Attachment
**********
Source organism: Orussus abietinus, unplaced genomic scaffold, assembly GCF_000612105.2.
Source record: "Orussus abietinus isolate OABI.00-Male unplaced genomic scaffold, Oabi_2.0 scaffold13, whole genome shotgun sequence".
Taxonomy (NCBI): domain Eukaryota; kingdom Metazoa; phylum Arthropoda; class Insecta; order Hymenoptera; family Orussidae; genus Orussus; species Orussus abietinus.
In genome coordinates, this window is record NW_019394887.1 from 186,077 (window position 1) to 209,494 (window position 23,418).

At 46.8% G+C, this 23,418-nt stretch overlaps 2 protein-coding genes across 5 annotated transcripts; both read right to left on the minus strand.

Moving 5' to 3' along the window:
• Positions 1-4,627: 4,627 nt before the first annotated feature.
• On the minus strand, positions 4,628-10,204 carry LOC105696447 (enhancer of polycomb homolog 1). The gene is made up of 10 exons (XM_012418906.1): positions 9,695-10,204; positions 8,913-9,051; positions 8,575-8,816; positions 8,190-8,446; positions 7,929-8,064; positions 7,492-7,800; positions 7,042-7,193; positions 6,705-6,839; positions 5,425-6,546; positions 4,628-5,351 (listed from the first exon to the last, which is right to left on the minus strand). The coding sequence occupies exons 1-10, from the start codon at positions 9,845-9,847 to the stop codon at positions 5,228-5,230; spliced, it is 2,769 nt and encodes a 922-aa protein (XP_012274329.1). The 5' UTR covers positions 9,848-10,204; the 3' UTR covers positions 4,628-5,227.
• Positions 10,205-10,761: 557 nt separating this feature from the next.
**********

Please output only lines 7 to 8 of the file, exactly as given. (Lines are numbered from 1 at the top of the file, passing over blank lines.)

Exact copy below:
• Positions 1-4,627: 4,627 nt before the first annotated feature.
• On the minus strand, positions 4,628-10,204 carry LOC105696447 (enhancer of polycomb homolog 1). The gene is made up of 10 exons (XM_012418906.1): positions 9,695-10,204; positions 8,913-9,051; positions 8,575-8,816; positions 8,190-8,446; positions 7,929-8,064; positions 7,492-7,800; positions 7,042-7,193; positions 6,705-6,839; positions 5,425-6,546; positions 4,628-5,351 (listed from the first exon to the last, which is right to left on the minus strand). The coding sequence occupies exons 1-10, from the start codon at positions 9,845-9,847 to the stop codon at positions 5,228-5,230; spliced, it is 2,769 nt and encodes a 922-aa protein (XP_012274329.1). The 5' UTR covers positions 9,848-10,204; the 3' UTR covers positions 4,628-5,227.